Film Review: Hope

By Pui See Tsang

While walking to school by herself, an eight-year-old girl named Hope (Lee Re)­­­ is abducted, brutally beaten and raped. After being informed that their daughter has been taken to a hospital, Hope’s parents, Mi-hee (Eom Ji-won) and Dong-hoon (Sol Kyung-gu), rush to her side only to be told by doctors that her only chance of survival is to undergo intestinal surgery. Devastated, Mi-hee and Dong-hoon reluctantly agree to the surgery. They then seek justice for their child and try to find the criminal responsible for her tragedy. However, police procedures dictate that Hope must first give video testimony to identify the criminal before any further action can be taken to arrest him.

Director Lee Joon-ik contributed enormously to the success of Hope. In amateur hands the film would have been a cheap emotional ploy. However, thanks to Joon-ik, the plot was treated with all the seriousness it deserved. The actors play their roles very convincingly, and manage to invoke strong emotions in their viewers. Notable actors include Sol Kyung-gu and Lee Re, who managed to portray very relatable characters. Sol Kyung-gu is a multi award-winning actor who has starred in some of Korea’s best films including the Public Enemy series, Lee Chang-dong’s Peppermint Candy and Oasis, Haeundae (Tidal Wave), and A Petal, which was her debut feature.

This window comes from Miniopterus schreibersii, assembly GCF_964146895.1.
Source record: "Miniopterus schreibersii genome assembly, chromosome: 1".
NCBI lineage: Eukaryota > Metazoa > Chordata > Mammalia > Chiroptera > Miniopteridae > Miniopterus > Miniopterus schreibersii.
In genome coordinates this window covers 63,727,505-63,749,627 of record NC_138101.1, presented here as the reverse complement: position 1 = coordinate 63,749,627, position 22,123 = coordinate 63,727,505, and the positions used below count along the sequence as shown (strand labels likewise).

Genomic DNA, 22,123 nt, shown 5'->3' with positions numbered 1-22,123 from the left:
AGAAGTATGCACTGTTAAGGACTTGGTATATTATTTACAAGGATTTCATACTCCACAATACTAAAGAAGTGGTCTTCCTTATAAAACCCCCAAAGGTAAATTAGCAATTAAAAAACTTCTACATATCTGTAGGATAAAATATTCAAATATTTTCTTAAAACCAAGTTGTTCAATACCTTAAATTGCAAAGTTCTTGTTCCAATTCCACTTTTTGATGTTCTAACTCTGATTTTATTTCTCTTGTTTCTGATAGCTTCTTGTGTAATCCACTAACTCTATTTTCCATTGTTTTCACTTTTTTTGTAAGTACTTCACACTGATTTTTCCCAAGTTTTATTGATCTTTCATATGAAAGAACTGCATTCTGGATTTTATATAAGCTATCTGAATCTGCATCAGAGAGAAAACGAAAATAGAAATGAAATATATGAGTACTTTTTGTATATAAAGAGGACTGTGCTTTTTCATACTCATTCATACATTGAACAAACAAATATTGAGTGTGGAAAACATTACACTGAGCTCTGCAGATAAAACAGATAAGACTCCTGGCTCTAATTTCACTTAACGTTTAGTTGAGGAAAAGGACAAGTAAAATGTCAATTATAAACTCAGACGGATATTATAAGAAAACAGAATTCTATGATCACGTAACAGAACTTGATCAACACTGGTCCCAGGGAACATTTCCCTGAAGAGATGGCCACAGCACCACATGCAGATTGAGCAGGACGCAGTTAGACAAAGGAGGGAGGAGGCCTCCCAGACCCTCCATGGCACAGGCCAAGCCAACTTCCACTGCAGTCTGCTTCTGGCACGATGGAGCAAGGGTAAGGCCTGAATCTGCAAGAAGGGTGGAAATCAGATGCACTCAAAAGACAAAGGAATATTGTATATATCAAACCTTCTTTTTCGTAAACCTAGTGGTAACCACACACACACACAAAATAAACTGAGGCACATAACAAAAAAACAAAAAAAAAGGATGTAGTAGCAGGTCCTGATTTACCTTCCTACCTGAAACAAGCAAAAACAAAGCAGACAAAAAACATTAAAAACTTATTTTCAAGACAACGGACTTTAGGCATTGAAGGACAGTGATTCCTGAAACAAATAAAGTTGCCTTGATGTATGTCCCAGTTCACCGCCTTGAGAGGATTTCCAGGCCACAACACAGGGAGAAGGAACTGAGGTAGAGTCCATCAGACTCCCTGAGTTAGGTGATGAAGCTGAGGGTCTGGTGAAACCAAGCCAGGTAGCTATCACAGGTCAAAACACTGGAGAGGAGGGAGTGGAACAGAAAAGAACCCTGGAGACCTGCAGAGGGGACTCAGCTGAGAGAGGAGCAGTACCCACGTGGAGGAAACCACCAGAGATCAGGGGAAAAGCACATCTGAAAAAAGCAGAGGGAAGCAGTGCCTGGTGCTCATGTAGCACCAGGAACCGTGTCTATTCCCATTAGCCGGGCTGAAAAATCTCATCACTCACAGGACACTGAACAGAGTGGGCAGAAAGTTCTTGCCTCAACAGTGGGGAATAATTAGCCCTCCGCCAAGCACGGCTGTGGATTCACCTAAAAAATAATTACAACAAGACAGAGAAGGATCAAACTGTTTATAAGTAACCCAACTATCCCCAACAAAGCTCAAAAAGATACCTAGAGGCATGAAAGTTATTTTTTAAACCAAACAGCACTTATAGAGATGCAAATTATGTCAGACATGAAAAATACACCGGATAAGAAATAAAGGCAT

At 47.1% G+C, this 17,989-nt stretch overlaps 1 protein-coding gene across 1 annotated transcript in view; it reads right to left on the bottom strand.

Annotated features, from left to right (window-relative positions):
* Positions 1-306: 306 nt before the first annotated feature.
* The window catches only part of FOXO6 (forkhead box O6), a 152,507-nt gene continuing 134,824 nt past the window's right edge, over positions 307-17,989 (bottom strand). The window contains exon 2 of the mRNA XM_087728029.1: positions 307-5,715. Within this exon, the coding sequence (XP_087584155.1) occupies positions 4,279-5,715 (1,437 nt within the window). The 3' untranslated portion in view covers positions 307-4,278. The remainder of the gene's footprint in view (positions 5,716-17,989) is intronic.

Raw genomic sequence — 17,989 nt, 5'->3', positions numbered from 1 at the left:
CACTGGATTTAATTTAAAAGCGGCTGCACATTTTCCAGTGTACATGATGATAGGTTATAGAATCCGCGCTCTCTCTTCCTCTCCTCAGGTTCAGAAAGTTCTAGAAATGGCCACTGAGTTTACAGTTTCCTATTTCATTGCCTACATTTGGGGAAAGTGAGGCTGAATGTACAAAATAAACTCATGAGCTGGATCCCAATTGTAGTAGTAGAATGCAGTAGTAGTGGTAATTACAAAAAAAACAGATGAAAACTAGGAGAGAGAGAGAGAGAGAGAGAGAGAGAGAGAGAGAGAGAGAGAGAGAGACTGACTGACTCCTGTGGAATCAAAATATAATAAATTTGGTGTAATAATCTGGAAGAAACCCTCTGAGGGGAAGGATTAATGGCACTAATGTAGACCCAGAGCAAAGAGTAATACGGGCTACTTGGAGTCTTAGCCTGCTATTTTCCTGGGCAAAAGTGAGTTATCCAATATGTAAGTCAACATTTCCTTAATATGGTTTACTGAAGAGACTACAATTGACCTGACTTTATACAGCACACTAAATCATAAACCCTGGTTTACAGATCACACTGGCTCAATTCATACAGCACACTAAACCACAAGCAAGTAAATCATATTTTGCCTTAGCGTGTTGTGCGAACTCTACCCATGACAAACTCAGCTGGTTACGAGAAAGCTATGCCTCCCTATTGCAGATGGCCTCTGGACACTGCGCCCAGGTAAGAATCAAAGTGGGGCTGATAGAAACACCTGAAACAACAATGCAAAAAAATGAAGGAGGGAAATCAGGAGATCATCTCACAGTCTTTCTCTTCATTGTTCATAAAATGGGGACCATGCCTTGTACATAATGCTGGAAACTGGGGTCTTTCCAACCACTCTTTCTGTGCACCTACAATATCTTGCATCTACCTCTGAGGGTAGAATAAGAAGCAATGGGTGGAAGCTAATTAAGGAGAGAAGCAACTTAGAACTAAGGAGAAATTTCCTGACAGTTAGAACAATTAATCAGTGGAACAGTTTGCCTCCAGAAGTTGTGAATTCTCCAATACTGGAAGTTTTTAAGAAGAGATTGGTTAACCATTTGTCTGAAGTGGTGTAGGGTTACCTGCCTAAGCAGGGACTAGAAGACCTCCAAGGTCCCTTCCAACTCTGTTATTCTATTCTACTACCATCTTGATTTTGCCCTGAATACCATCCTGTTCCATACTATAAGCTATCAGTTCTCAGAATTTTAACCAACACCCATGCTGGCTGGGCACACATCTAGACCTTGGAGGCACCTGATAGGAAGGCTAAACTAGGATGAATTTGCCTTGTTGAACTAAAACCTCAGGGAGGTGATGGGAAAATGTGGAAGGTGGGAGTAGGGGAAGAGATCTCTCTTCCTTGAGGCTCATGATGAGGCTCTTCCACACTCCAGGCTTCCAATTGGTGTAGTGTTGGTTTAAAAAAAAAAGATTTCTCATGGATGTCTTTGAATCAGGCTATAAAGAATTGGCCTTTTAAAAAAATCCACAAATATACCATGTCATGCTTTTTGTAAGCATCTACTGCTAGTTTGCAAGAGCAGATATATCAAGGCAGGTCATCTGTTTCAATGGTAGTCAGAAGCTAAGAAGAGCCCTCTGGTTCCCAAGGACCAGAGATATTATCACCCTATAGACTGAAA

Despite its morbid themes, Hope is an uplifting film. Lee Joon-ik did a great job telling a story in which people find hope and happiness in even the most dreadful circumstances. It places an emphasis on strong character development rather than focus on the drama alone. Though challenging and frequently grim, Hope is a moving testament to the human spirit that shows some of Lee’s best directorial skills.

Hope will have its North American Premiere at Film Society of Lincoln Center and a Q&A with actor Sol Kyung-gu.

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